Weekend reads: In-depth pieces on WhatsApp spyware scandal and more

Weekend reads: In-depth pieces on WhatsApp spyware scandal and more
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Here are must-read stories on the recent WhatsApp 'snoopgate' and more:

1. WhatsApp spyware scandal is a chance to fix our snooping law, writes Apar Gupta in The Times of India

From the piece:

"The existing safeguards need drastic reform for a much more obvious reason. Crafted for an age of analog and wired phone lines, they do not account for the constant floods of personal data over our smartphones. It is for this very reason that earlier this year when several intelligence and law enforcement agencies were authorised to conduct electronic surveillance there was a massive public uproar."

2. India turns to WhatsApp for answers, but what should we really be asking? Anju Srivas writes in The Wire.

From the story:

"While the home ministry says reports have attempted to malign the Centre, we need to know who wanted to snoop on Indian targets and how successful they were."

3. How many people have been targeted by the Pegasus hack? asks a piece in Scroll.in

From the story: "WhatsApp has said that 1,400 were targeted, while reports in India have suggested anything from 25-40. But we don’t really know."

4. Pegasus scandal highlights India's self-destructive lack of oversight over its intelligence services, writes Praveen Swami in Firstpost

From the piece:

"The story, though, is more complex than it might seem, though — and holds out questions about intelligence oversight and reform that India’s politicians have long ducked, corroding both the integrity of the covert services and the country itself."

Weekend reads: In-depth pieces on WhatsApp spyware scandal and more
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5. What sets BJP apart is its endorsement of exclusion. From the government’s point of view, all initiatives show Muslims their place and Hindus their pre-eminence, writes Mukul Kesavan in The Telegraph

From the story: "The Bharatiya Janata Party’s contribution to policy-making can be divided into three parts: continuity, spectacle and communalized change." 

6. As smog-filled Delhi hosts the Twenty20 match, Cricinfo's Sidharath Monga explores an interesting topic - Cricket in the time of pulmonary disintegration.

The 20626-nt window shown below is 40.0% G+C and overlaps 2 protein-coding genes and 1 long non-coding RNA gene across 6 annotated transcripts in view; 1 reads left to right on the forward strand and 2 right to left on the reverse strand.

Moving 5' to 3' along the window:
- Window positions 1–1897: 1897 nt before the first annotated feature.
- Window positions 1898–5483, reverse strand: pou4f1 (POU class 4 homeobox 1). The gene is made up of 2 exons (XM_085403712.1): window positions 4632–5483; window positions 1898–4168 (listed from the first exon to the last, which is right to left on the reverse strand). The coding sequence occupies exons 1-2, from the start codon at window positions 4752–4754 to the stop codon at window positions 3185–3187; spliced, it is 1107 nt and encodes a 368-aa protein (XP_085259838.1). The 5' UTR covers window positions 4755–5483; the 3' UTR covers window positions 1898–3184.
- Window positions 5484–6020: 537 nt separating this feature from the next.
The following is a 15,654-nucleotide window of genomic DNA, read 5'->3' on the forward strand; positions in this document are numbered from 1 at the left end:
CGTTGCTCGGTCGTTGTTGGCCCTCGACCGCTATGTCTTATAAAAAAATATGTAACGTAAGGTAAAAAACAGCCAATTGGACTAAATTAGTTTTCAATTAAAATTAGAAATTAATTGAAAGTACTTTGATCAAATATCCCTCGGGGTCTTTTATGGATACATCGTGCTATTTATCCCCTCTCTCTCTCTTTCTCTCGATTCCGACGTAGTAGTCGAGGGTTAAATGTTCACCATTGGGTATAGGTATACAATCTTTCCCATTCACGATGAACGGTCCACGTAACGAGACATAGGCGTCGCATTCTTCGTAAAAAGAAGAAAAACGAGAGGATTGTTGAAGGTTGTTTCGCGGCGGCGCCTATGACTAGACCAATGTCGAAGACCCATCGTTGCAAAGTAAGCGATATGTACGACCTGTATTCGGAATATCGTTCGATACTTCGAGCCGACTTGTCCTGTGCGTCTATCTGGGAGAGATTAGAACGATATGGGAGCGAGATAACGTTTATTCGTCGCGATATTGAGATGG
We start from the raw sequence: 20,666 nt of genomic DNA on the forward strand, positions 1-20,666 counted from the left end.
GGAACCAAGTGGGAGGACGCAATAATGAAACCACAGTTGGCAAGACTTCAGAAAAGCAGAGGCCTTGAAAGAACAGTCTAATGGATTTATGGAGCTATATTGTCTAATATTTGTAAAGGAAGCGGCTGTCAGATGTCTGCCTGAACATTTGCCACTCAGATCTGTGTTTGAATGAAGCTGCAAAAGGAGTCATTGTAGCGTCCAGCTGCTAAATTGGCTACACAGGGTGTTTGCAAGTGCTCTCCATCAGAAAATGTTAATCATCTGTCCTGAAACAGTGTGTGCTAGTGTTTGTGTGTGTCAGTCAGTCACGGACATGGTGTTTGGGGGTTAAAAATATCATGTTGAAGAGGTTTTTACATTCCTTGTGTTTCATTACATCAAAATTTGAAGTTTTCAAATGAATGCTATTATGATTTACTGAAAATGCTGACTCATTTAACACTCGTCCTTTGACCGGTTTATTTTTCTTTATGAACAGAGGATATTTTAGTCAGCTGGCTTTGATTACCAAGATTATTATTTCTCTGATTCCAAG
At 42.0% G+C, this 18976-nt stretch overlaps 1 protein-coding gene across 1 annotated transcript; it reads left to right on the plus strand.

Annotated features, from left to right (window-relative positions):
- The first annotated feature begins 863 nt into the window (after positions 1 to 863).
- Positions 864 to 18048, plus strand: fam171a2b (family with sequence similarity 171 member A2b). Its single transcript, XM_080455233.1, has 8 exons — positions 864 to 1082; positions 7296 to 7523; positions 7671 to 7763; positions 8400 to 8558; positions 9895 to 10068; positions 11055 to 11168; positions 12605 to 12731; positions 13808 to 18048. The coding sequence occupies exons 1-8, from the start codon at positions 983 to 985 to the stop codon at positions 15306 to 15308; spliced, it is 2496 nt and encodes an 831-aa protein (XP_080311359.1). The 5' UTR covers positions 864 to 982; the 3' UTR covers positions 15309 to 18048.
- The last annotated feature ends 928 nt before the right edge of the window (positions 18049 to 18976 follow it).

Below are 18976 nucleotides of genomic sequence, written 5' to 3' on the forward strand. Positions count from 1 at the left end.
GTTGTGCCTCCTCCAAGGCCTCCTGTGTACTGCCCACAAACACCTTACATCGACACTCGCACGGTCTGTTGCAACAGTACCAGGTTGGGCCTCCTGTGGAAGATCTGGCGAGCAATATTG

Weekend reads: In-depth pieces on WhatsApp spyware scandal and more
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From the story: "Imagine if India had a venue where they could have a series-starter to demoralise the opposition. To literally choke them. Of course, Bangladesh are doing it to themselves what with strikes and unreported bookie approaches, but just like the day-night Test, this is the perfect opposition to try it out against. Imagine if Bangladesh are struggling, how will those sides used to breathing clean air cope? Roll out the Killer Kotla already as India's response to the Gabbatoir."

7. The wrong goodbye: A wrenching decision to end life support, and the unthinkable mistake that devastated not one but two families. Joe Sexton and Nate Schweber write in ProPublica.

From the story:

"Shortly before midnight on July 13, 2018, police and hospital records show, the victim of a suspected drug overdose had arrived by ambulance at St. Barnabas Hospital in the Bronx. Officers responding to a 911 call had found the man on the ground at the corner of East 174th Street and Bryant Avenue. CPR administered by the officers had managed to produce a pulse. A breathing tube had been inserted on the way to the hospital. The man was identified as Frederick Williams, born Feb. 18, 1978, police records show. The hospital looked up the name. Williams had been a patient at the hospital before. His files listed an emergency contact."

8. “Why should men have all the power all the time?” South India's leading actor Nayantara asks Nandini Ramnath in her first significant interview in a decade in The Vogue

Weekend reads: In-depth pieces on WhatsApp spyware scandal and more
South Indian actress Nayanthara

From the story:

"She could explain herself in an interview, of course, but she doesn’t do those—not very often, at any rate. “This is probably my first interview in 10 years,” Nayanthara tells me. “I don’t want the world to know what I am thinking. I am a very private person. I’m not very good with crowds.” She also has a grouse against the media, who often pluck words out of context to sensationalise. “I’ve been misquoted and misinterpreted a lot of times,” she clarifies. “It was too much for me to handle. My job is to act. The films should speak for themselves.”

9. I accidentally uncovered a nationwide scam on Airbnb, writes Allie Conti in Vice 

Weekend reads: In-depth pieces on WhatsApp spyware scandal and more
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From the story:

"While searching for the person who grifted me in Chicago, I discovered just how easy it is for users of the short-term rental platform to get exploited."

10. 200 years ago, most Indians had no clear idea of much of their own ‘glory'. And the spade of the British archaeologist unravelled what Brahmanical civilization had chosen to forget, opines Jawhar Sircar in The Telegraph.

From the story:

"But what may surprise many is that exactly 200 years ago, most Indians had no clear idea of much of their own ‘glory’. The spade of the British archaeologist unravelled what Brahmanical civilization had chosen to forget. In 1819, a British army captain chasing a deer stumbled into the Ajanta caves. But we had to wait till 1897 to get a proper glimpse of its unique art and sculpture."

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